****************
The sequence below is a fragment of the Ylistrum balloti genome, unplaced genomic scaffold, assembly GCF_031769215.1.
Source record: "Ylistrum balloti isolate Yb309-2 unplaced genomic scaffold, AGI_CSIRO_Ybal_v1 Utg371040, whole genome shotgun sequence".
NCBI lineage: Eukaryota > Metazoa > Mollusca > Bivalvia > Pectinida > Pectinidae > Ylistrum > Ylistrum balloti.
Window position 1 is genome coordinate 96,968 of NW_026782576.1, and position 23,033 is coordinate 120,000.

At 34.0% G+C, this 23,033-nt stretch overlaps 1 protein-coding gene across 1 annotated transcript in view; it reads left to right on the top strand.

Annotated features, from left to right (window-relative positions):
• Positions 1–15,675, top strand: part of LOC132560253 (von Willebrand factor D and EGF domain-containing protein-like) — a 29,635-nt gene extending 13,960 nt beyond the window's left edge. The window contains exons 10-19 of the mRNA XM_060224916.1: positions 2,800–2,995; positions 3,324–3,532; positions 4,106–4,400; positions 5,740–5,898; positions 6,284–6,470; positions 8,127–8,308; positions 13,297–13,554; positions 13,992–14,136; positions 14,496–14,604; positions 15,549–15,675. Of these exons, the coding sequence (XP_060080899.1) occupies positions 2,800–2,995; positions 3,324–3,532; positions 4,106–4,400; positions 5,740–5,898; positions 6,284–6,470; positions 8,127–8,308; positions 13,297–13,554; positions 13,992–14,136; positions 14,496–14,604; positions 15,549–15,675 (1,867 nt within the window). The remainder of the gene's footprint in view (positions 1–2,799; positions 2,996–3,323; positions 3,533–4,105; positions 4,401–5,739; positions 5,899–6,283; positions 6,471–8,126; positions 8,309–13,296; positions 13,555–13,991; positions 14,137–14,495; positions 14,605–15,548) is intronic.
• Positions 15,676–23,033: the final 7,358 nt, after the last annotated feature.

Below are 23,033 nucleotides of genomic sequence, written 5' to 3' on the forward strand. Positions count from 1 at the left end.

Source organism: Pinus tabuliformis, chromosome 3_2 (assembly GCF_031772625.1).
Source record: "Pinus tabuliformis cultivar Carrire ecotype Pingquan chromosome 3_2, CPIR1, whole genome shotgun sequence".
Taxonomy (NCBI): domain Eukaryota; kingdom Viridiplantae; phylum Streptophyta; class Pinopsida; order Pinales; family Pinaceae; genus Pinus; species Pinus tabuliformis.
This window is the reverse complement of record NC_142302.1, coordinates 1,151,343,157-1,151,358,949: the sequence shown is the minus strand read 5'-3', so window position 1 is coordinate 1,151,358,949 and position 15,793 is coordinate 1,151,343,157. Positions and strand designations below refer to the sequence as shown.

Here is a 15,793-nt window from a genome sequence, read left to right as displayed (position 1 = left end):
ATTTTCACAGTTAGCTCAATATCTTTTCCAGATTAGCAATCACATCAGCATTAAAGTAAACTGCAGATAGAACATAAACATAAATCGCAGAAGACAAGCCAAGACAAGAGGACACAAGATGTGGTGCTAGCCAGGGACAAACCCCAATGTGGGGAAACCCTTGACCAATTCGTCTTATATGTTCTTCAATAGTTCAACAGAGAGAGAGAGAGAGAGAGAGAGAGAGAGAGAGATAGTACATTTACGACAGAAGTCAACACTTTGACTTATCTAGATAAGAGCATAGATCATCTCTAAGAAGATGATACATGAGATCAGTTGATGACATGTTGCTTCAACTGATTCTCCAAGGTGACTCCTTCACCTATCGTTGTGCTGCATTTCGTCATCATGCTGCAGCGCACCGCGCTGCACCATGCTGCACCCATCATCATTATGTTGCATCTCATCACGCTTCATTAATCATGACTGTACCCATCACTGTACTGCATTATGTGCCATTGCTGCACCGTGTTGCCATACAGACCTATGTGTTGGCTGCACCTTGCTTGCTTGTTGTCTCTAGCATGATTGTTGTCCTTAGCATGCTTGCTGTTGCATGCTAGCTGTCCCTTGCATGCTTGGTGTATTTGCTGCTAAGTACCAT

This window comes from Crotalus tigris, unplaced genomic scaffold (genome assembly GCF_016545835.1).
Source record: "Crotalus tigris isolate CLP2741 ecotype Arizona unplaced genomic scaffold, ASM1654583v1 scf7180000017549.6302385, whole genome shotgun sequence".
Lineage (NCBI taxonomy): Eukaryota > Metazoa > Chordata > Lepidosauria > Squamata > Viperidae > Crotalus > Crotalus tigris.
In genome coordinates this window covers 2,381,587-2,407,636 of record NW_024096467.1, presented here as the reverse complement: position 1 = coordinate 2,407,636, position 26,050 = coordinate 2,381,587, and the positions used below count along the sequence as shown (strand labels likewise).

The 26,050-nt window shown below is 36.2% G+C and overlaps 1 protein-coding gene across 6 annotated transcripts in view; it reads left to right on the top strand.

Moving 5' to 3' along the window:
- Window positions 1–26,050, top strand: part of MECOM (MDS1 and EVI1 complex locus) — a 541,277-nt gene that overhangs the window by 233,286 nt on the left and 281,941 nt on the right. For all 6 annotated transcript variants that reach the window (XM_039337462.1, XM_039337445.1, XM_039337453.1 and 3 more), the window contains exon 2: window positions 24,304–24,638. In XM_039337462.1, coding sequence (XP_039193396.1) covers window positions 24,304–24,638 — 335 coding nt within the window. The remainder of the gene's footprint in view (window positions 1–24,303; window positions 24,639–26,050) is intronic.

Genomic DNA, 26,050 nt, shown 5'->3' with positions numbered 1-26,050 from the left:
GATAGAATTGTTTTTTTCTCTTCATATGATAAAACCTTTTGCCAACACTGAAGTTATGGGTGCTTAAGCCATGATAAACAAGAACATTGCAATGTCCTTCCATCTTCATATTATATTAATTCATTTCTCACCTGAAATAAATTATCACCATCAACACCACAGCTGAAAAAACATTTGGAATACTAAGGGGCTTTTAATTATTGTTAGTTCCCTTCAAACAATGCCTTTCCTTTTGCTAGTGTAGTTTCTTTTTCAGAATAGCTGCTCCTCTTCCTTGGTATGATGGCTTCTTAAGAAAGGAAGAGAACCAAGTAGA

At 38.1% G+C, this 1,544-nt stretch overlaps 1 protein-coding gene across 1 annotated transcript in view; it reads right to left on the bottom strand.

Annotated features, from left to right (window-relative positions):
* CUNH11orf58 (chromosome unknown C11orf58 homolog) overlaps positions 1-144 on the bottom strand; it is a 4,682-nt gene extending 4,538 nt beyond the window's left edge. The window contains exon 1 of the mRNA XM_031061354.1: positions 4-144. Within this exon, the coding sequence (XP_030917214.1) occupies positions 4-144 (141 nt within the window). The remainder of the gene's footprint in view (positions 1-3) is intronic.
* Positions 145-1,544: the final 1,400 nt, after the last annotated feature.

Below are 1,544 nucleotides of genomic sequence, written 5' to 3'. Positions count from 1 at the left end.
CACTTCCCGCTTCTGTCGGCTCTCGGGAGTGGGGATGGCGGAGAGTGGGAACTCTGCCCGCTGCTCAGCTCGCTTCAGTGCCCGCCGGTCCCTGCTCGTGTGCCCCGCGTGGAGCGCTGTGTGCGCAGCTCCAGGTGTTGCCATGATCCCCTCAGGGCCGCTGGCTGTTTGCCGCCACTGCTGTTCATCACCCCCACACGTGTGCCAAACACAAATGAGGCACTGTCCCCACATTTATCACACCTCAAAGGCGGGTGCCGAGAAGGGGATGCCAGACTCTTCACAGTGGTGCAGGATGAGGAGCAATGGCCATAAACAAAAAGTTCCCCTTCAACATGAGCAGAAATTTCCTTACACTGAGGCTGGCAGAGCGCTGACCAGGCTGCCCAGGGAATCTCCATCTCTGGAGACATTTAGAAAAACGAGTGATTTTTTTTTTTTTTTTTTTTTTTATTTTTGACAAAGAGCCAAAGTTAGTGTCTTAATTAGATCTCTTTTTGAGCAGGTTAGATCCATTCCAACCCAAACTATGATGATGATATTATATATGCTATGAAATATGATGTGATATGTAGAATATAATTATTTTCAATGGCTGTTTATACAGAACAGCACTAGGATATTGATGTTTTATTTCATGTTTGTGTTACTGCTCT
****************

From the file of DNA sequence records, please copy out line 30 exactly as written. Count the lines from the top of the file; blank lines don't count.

CACTTCCCGCTTCTGTCGGCTCTCGGGAGTGGGGATGGCGGAGAGTGGGAACTCTGCCCGCTGCTCAGCTCGCTTCAGTGCCCGCCGGTCCCTGCTCGTGTGCCCCGCGTGGAGCGCTGTGTGCGCAGCTCCAGGTGTTGCCATGATCCCCTCAGGGCCGCTGGCTGTTTGCCGCCACTGCTGTTCATCACCCCCACACGTGTGCCAAACACAAATGAGGCACTGTCCCCACATTTATCACACCTCAAAGGCGGGTGCCGAGAAGGGGATGCCAGACTCTTCACAGTGGTGCAGGATGAGGAGCAATGGCCATAAACAAAAAGTTCCCCTTCAACATGAGCAGAAATTTCCTTACACTGAGGCTGGCAGAGCGCTGACCAGGCTGCCCAGGGAATCTCCATCTCTGGAGACATTTAGAAAAACGAGTGATTTTTTTTTTTTTTTTTTTTTTTATTTTTGACAAAGAGCCAAAGTTAGTGTCTTAATTAGATCTCTTTTTGAGCAGGTTAGATCCATTCCAACCCAAACTATGATGATGATATTATATATGCTATGAAATATGATGTGATATGTAGAATATAATTATTTTCAATGGCTGTTTATACAGAACAGCACTAGGATATTGATGTTTTATTTCATGTTTGTGTTACTGCTCT